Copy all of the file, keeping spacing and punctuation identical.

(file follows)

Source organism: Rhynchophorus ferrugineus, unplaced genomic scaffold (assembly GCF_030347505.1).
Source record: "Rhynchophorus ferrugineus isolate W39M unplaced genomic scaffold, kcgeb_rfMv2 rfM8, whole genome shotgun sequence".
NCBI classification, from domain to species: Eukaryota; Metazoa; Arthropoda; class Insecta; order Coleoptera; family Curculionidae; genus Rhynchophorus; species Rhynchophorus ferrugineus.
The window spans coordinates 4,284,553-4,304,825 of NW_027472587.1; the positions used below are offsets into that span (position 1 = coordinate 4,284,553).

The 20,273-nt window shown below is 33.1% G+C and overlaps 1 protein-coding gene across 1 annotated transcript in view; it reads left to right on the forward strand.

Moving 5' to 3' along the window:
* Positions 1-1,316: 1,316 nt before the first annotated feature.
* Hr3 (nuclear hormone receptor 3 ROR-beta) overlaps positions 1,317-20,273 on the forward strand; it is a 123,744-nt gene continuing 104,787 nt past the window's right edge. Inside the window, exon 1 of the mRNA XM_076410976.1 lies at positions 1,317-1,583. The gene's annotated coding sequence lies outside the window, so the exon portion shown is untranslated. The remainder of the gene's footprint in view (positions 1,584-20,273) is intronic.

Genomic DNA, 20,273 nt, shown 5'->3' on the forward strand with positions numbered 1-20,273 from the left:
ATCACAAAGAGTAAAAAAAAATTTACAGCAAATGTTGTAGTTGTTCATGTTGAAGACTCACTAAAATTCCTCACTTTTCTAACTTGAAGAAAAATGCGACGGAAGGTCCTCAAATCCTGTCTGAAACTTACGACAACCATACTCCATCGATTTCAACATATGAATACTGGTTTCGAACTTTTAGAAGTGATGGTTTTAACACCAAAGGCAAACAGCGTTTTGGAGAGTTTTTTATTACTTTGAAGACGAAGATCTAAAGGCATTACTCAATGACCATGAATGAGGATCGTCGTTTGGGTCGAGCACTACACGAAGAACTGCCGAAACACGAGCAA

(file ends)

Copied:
Source organism: Rhynchophorus ferrugineus, unplaced genomic scaffold (assembly GCF_030347505.1).
Source record: "Rhynchophorus ferrugineus isolate W39M unplaced genomic scaffold, kcgeb_rfMv2 rfM8, whole genome shotgun sequence".
NCBI classification, from domain to species: Eukaryota; Metazoa; Arthropoda; class Insecta; order Coleoptera; family Curculionidae; genus Rhynchophorus; species Rhynchophorus ferrugineus.
The window spans coordinates 4,284,553-4,304,825 of NW_027472587.1; the positions used below are offsets into that span (position 1 = coordinate 4,284,553).

The 20,273-nt window shown below is 33.1% G+C and overlaps 1 protein-coding gene across 1 annotated transcript in view; it reads left to right on the forward strand.

Moving 5' to 3' along the window:
* Positions 1-1,316: 1,316 nt before the first annotated feature.
* Hr3 (nuclear hormone receptor 3 ROR-beta) overlaps positions 1,317-20,273 on the forward strand; it is a 123,744-nt gene continuing 104,787 nt past the window's right edge. Inside the window, exon 1 of the mRNA XM_076410976.1 lies at positions 1,317-1,583. The gene's annotated coding sequence lies outside the window, so the exon portion shown is untranslated. The remainder of the gene's footprint in view (positions 1,584-20,273) is intronic.

Genomic DNA, 20,273 nt, shown 5'->3' on the forward strand with positions numbered 1-20,273 from the left:
ATCACAAAGAGTAAAAAAAAATTTACAGCAAATGTTGTAGTTGTTCATGTTGAAGACTCACTAAAATTCCTCACTTTTCTAACTTGAAGAAAAATGCGACGGAAGGTCCTCAAATCCTGTCTGAAACTTACGACAACCATACTCCATCGATTTCAACATATGAATACTGGTTTCGAACTTTTAGAAGTGATGGTTTTAACACCAAAGGCAAACAGCGTTTTGGAGAGTTTTTTATTACTTTGAAGACGAAGATCTAAAGGCATTACTCAATGACCATGAATGAGGATCGTCGTTTGGGTCGAGCACTACACGAAGAACTGCCGAAACACGAGCAA